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Does Britain Really Need More Sleep?

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1 in 5 of us sleep poorly most nights – and it’s costing the nation dear.

Bedtime, for some, is the trickiest part of the day. Climbing the stairs, we are filled with dread about how we are going to get through 8 hours of restless quasi-slumber – and our partners are equally on edge.

If you struggle to get a good night’s sleep – you can “rest” assured that you are not the only one. 22% of Brits say that they sleep poorly most nights, and 5% of us would describe our efforts to grab some shut-eye as “very poor”.

The trouble is, if we are not getting the sleep we need during the small hours, it tends to mean that our work suffers.

“Lack of sleep, combined with high-stress situations, reduces productivity, leads to disconnect at work and loss of motivation”, warns Ines Respini Jones, HR Business Partner at Simply HR Consulting.

In fact, employee burnout costs the UK a whopping £40 billion every year – which is nearly 2% of our GDP!

The statistics make for grim reading – the stuff of nightmares, perhaps – but luckily, help is at hand.

Curtains.com, the curtain and interior design specialists, have published a handy infographic that offers a thoughtful diagnosis of why we may be struggling to switch off at night – it’s because we aren’t doing enough to “switch off” the light.

The darker the room we sleep in, the better the chances of grabbing forty winks, they say. It’s all to do with something called Melatonin.

Exposure to light during our normal hours of sleep can suppress the production of melatonin by as much as 50%. It’s essential that our bodies are always producing melatonin – a hormone that is produced by the pineal gland in our brains – because it helps us to control our daily sleep / wake cycles.

People who struggle to sleep often try to compensate in other ways; a common trait is to eat more – an extra 358 calories per day, on average.

According to psychologist and hypnotherapist Sharon Stiles, “prolonged lack of sleep can increase your risk of diabetes, weight gain, heart disease, and possibly Alzheimer’s”.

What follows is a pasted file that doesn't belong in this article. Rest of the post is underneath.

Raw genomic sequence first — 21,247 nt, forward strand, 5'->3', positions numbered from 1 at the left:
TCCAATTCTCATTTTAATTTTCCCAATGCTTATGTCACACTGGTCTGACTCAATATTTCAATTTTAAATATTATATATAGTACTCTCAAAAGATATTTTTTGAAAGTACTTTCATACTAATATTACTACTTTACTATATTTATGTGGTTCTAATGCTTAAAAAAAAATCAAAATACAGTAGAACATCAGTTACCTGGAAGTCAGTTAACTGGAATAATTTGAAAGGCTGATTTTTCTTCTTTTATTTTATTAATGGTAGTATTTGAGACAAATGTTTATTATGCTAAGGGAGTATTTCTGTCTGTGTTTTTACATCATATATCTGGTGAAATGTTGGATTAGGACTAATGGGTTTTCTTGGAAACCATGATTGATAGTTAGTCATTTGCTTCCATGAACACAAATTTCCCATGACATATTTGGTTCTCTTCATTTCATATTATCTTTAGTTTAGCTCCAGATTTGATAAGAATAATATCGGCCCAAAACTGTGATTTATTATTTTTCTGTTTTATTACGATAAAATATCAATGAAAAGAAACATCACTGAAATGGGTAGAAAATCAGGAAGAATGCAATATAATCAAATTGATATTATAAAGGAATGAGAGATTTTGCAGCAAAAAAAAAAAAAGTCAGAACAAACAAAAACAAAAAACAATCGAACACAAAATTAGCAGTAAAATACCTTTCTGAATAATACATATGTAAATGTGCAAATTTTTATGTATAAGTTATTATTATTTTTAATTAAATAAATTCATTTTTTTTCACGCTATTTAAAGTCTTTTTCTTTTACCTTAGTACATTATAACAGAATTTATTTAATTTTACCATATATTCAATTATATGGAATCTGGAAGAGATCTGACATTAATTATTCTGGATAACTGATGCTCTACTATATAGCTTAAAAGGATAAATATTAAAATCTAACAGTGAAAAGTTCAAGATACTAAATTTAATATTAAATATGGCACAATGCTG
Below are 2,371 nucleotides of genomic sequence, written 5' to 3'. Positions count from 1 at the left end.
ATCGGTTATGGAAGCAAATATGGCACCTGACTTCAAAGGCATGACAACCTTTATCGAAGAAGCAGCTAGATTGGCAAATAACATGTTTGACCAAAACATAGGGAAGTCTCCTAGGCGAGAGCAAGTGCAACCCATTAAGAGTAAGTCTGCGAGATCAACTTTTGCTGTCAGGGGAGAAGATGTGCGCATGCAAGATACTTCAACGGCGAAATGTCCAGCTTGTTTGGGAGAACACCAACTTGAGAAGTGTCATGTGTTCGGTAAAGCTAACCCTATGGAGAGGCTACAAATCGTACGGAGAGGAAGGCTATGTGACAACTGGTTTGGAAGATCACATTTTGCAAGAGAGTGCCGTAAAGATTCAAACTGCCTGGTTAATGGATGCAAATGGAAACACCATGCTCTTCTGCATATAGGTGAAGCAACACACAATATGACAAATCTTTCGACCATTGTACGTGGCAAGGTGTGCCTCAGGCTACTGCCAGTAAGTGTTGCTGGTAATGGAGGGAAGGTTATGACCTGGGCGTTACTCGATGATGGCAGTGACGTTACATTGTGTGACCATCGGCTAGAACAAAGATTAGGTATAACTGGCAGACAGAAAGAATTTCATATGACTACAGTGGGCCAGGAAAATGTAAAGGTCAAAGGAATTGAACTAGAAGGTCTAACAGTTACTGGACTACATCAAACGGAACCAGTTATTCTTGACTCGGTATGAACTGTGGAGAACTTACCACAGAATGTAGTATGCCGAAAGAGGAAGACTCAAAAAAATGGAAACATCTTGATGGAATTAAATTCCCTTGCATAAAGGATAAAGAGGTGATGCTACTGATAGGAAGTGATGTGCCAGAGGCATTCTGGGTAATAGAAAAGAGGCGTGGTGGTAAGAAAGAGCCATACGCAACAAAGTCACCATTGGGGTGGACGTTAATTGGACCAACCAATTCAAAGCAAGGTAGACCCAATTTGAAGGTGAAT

Insomniacs tend to report higher levels of depression and anxiety, and are 10 times more likely to have clinically significant depression, and 17 times more likely to have clinically significant anxiety.

At school, sleepy children’s performance levels can drop, by as much as 14% for maths related subjects, and 7% for English.

Adults are affected similarly; the UK loses up to 200,000 working days every year thanks to low sleep quality amongst its workforce, which is also responsible for 13% of workplace accidents and 20% of road accidents.

Nightshift workers suffer thanks to difficulties maintaining “Cicadian rhythms”, which are regulated by our exposure to light.

The trick to avoiding a bad night’s sleep? Don’t be a “light” sleeper. According to experts quizzed by Curtains.com, blackout curtains can make a significant difference, thanks to the way they have been designed to:

Block our light from modern car headlights and LED streetlights;

Restrict morning light from flooding the bedroom; and

Helping you to maintain the correct melatonin levels.

Sharon Stiles recommends avoiding bright light in the evenings, using dimmer switches where possible, which will help the body adjust to the gradually fading light, and prepare for the onset of sleep.

So, here’s to seeing the light – and here’s to seeing a lot less of it between the hours of 10pm-8am.

 

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